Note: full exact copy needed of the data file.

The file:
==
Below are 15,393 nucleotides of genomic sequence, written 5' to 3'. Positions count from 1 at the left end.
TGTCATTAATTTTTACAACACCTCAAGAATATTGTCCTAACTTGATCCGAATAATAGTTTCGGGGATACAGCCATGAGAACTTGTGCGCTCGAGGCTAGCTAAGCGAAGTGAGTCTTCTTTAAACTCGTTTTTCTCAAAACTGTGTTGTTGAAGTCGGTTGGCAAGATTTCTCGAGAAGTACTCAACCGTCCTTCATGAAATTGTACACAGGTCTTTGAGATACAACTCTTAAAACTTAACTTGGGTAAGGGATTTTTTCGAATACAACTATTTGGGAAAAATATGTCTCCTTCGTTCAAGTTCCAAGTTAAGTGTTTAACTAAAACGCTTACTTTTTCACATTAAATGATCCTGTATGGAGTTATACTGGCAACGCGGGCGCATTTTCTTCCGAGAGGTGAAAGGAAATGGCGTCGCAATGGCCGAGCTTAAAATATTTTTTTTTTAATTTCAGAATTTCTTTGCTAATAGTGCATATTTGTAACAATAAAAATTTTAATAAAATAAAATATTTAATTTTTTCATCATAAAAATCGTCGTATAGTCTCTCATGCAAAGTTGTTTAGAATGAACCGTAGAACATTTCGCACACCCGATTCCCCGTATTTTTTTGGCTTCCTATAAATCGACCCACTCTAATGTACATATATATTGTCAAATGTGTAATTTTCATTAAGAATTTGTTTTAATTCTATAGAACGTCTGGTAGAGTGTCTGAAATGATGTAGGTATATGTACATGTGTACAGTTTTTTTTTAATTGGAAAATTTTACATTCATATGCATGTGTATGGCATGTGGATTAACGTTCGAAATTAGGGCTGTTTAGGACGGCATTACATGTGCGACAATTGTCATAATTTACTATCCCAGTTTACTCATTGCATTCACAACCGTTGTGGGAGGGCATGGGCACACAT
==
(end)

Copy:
Below are 15,393 nucleotides of genomic sequence, written 5' to 3'. Positions count from 1 at the left end.
TGTCATTAATTTTTACAACACCTCAAGAATATTGTCCTAACTTGATCCGAATAATAGTTTCGGGGATACAGCCATGAGAACTTGTGCGCTCGAGGCTAGCTAAGCGAAGTGAGTCTTCTTTAAACTCGTTTTTCTCAAAACTGTGTTGTTGAAGTCGGTTGGCAAGATTTCTCGAGAAGTACTCAACCGTCCTTCATGAAATTGTACACAGGTCTTTGAGATACAACTCTTAAAACTTAACTTGGGTAAGGGATTTTTTCGAATACAACTATTTGGGAAAAATATGTCTCCTTCGTTCAAGTTCCAAGTTAAGTGTTTAACTAAAACGCTTACTTTTTCACATTAAATGATCCTGTATGGAGTTATACTGGCAACGCGGGCGCATTTTCTTCCGAGAGGTGAAAGGAAATGGCGTCGCAATGGCCGAGCTTAAAATATTTTTTTTTTAATTTCAGAATTTCTTTGCTAATAGTGCATATTTGTAACAATAAAAATTTTAATAAAATAAAATATTTAATTTTTTCATCATAAAAATCGTCGTATAGTCTCTCATGCAAAGTTGTTTAGAATGAACCGTAGAACATTTCGCACACCCGATTCCCCGTATTTTTTTGGCTTCCTATAAATCGACCCACTCTAATGTACATATATATTGTCAAATGTGTAATTTTCATTAAGAATTTGTTTTAATTCTATAGAACGTCTGGTAGAGTGTCTGAAATGATGTAGGTATATGTACATGTGTACAGTTTTTTTTTAATTGGAAAATTTTACATTCATATGCATGTGTATGGCATGTGGATTAACGTTCGAAATTAGGGCTGTTTAGGACGGCATTACATGTGCGACAATTGTCATAATTTACTATCCCAGTTTACTCATTGCATTCACAACCGTTGTGGGAGGGCATGGGCACACAT